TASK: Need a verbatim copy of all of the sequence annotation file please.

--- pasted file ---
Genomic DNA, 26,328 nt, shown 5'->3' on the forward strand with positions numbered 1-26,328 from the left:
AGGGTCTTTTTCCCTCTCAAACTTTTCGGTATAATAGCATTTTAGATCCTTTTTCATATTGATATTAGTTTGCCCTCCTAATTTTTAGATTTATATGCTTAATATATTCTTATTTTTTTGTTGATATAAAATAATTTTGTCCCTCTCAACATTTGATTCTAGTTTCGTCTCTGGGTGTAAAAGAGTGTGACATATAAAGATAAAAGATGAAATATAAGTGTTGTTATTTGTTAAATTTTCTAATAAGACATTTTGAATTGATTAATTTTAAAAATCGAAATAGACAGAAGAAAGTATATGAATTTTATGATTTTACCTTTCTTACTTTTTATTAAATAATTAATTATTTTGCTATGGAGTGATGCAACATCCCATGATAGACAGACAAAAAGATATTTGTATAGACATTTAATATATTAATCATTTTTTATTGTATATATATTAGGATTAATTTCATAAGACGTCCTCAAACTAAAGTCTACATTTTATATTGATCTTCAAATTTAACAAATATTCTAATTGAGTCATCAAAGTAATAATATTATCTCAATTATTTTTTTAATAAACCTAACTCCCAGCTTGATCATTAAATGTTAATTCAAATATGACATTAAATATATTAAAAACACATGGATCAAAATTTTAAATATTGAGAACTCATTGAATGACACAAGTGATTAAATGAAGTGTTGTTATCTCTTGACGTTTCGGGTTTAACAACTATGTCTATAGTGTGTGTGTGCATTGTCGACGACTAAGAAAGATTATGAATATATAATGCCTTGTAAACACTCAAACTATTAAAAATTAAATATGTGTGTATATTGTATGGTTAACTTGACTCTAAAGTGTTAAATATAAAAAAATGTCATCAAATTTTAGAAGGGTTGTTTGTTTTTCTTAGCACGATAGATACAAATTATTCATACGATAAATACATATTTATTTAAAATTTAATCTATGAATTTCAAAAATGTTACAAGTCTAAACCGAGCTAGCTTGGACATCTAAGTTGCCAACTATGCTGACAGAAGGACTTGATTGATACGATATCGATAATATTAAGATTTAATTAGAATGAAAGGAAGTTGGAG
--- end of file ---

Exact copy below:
Genomic DNA, 26,328 nt, shown 5'->3' on the forward strand with positions numbered 1-26,328 from the left:
AGGGTCTTTTTCCCTCTCAAACTTTTCGGTATAATAGCATTTTAGATCCTTTTTCATATTGATATTAGTTTGCCCTCCTAATTTTTAGATTTATATGCTTAATATATTCTTATTTTTTTGTTGATATAAAATAATTTTGTCCCTCTCAACATTTGATTCTAGTTTCGTCTCTGGGTGTAAAAGAGTGTGACATATAAAGATAAAAGATGAAATATAAGTGTTGTTATTTGTTAAATTTTCTAATAAGACATTTTGAATTGATTAATTTTAAAAATCGAAATAGACAGAAGAAAGTATATGAATTTTATGATTTTACCTTTCTTACTTTTTATTAAATAATTAATTATTTTGCTATGGAGTGATGCAACATCCCATGATAGACAGACAAAAAGATATTTGTATAGACATTTAATATATTAATCATTTTTTATTGTATATATATTAGGATTAATTTCATAAGACGTCCTCAAACTAAAGTCTACATTTTATATTGATCTTCAAATTTAACAAATATTCTAATTGAGTCATCAAAGTAATAATATTATCTCAATTATTTTTTTAATAAACCTAACTCCCAGCTTGATCATTAAATGTTAATTCAAATATGACATTAAATATATTAAAAACACATGGATCAAAATTTTAAATATTGAGAACTCATTGAATGACACAAGTGATTAAATGAAGTGTTGTTATCTCTTGACGTTTCGGGTTTAACAACTATGTCTATAGTGTGTGTGTGCATTGTCGACGACTAAGAAAGATTATGAATATATAATGCCTTGTAAACACTCAAACTATTAAAAATTAAATATGTGTGTATATTGTATGGTTAACTTGACTCTAAAGTGTTAAATATAAAAAAATGTCATCAAATTTTAGAAGGGTTGTTTGTTTTTCTTAGCACGATAGATACAAATTATTCATACGATAAATACATATTTATTTAAAATTTAATCTATGAATTTCAAAAATGTTACAAGTCTAAACCGAGCTAGCTTGGACATCTAAGTTGCCAACTATGCTGACAGAAGGACTTGATTGATACGATATCGATAATATTAAGATTTAATTAGAATGAAAGGAAGTTGGAG